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A 2015 Greece Eurozone  Challenge: Transferring Ownership Title to Children By...

A 2015 Greece Eurozone  Challenge: Transferring Ownership Title to Children By Catherine Tsounis

Hellenic News
Hellenic News
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A people without the knowledge of their past history, origin and culture is like a tree without roots.Marcus Garvey

            Our daughter, Despina Siolas, MD/PhD and her hu8sband, Laurentino Ibarra, went to the heart of the Peloponnese, Arcadia and Mani during Easter 2015. Laurentino came back in love with the mountains of   Arcadia, with an intense desire to return. His enthusiasm inspired us reexamine our land ownership in a small village outside Levithi, Arcadia called Paleopyrgo.

In the assessment of inheritance tax, the beneficiaries are categorized according to the relation that connects them with the deceased. For each category a different progressive tax scale applies, rising from 5% up to 40%.1

My father gave up his landownership in Panagia, Limnos in 1956 to cousins. My mother’s family was refugees from Tseme and Katopanagia. They did not have deeds to their homes. They were lucky to escape with their lives in 1914 and 1922. Our daughter’s wanted to remember her father, Dr. John Siolas and grandparents Konstantina and George Siolas. We decided to transfer title of her father’s vacant land to her, while he is still living.

This led us on an amazing journey.  They bought us tickets to Greece in May. All this happened during the Eurozone crisis. Obviously, the negative publicity did not affect our daughter and her husband. I expected a catastrophe with the banking system. I came with cash to negotiate all business transactions.

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I have had experience with vacant land, subdivision of farm land, surveyors and their maps and the ordinances of local governments through my experience as an Associate Broker at Andrew Stype Real Estate in Mattituck, New York. Now I was faced with a new challenge: change of property ownership to our child in a country about to leave the Eurozone in June 2015. We had two weeks in Greece.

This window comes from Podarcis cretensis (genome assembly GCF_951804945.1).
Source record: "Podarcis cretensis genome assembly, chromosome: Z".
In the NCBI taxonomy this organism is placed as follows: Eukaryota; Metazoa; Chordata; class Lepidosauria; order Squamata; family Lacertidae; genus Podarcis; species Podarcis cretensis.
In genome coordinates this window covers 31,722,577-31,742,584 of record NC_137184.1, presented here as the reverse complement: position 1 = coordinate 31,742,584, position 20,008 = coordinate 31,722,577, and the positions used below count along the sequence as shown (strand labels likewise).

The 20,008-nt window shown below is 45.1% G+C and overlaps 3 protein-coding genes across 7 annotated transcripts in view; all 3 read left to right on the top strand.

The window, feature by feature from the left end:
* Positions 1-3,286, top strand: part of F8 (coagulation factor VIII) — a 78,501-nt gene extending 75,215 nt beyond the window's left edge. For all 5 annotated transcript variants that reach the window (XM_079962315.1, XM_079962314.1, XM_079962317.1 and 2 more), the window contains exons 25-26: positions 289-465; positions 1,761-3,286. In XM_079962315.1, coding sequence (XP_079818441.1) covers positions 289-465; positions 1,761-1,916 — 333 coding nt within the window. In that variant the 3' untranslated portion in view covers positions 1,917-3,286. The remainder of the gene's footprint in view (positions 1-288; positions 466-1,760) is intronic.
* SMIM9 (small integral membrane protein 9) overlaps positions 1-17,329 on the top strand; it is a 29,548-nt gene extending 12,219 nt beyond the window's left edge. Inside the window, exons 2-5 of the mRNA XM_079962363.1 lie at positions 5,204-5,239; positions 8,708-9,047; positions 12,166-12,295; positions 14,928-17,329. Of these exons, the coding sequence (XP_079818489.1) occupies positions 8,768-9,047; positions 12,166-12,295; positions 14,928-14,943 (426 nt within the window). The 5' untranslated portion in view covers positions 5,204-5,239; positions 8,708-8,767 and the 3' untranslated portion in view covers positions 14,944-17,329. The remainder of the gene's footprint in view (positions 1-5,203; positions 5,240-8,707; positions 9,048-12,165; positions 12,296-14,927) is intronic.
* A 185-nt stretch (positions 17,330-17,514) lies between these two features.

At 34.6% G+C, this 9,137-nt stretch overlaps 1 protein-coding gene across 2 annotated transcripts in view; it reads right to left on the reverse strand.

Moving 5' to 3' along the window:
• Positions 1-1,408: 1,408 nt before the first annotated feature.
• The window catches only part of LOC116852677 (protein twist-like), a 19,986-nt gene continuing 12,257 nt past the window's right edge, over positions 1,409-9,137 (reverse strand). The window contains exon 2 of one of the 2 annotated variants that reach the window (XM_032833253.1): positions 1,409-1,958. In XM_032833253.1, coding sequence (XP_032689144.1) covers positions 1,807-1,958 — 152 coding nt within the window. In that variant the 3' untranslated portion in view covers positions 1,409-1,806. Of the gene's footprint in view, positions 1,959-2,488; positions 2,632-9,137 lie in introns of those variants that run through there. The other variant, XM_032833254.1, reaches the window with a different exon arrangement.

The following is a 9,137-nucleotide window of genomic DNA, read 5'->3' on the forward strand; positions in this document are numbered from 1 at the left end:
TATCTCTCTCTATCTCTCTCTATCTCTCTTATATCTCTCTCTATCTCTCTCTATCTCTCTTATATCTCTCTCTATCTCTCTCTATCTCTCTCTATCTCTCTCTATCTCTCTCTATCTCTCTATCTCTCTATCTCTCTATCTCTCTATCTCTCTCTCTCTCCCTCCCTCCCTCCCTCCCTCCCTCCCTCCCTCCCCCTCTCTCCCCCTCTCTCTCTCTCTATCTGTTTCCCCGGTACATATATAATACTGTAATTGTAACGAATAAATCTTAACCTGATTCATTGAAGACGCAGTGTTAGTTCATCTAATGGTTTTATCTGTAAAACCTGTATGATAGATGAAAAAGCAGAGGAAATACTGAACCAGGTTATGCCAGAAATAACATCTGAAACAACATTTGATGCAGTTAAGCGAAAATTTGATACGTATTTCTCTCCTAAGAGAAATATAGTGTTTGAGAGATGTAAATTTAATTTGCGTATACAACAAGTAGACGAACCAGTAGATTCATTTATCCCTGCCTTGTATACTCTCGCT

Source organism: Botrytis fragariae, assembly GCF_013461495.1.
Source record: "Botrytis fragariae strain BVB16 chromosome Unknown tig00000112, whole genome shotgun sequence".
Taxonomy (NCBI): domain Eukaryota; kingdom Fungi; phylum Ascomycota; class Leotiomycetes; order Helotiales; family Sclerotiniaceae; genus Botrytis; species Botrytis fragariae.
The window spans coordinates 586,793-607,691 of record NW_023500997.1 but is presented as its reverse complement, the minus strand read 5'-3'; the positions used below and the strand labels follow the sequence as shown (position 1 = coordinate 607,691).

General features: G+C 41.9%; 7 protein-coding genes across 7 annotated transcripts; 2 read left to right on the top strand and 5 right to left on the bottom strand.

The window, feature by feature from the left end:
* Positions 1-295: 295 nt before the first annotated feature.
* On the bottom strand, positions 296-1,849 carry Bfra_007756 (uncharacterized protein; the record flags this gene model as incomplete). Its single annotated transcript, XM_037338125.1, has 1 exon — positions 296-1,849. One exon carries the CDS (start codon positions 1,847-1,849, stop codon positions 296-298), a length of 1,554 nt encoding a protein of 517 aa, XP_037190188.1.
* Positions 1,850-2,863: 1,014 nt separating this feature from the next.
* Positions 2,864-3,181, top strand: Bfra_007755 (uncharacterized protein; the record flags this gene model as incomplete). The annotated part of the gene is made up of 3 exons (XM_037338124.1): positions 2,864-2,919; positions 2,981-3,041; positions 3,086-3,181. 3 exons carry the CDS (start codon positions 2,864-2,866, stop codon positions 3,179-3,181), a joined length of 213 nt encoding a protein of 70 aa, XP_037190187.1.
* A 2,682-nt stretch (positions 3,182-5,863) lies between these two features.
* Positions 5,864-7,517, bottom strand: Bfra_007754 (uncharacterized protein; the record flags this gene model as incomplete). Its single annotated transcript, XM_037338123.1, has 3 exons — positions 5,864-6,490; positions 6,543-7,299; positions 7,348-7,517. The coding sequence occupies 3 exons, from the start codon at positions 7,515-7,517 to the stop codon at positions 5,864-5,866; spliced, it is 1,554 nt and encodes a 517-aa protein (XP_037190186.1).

Professionals began working seven days a week to create a new Greek image. Hara Anagnostopoulou and her associate Sophia Ant. Paidaraki are fluent in English. Articulate, brilliant lawyers are helping Greece emerge out of this economic crisis. They aided us in obtaining power of attorney for Dr. John Siolas. We went to Maria Mpoya, an Athenian notary who has unique art works adorning her office walls. Ms. Anagnostopoulou acted quickly to get a tax number for our daughter Despina.



“We must get a surveyor’s map, a notary and tax information from the Taxation Office in Tripoli,” said attorney Anagnostopoulou. Both attorneys left Athens immediately, with us and our 5 pieces of luggage for Tripoli in the Moreas Motorway. We entered the Tripoli Building Department and were told a startling fact: the Greek government will not recognize our marriage of thirty six years, because it is written in English. Our daughter Despina is not legitimate, unless her birth certificate is translated into Greek. We were contacting the United States immediately for Greek translations. Attorneys Anagnostopoulou and Ms. Paidaraki, were cool, aggressive and effective as Athenian attorneys who knew their business. A trailer on  My Big Fat Greek Wedding sequel hints on this problem.2

From here on, our Tripoli family aided in gaining the exact specification and title of the land. Dr. Spiro Vardouniotis, Dr. Siolas’ koumbaro, and his godson, Dr. Alexios Vardouniotis, Physician Surgeon Otolaryngologist, helped us solve our title problems. Dr. Alexios, as we call the Physician Surgeon Otolaryngologist, had an emergency meeting with our two Athenian attorneys. “We have two outstanding professionals, Haris Chronopoulos, Tripoli engineer,and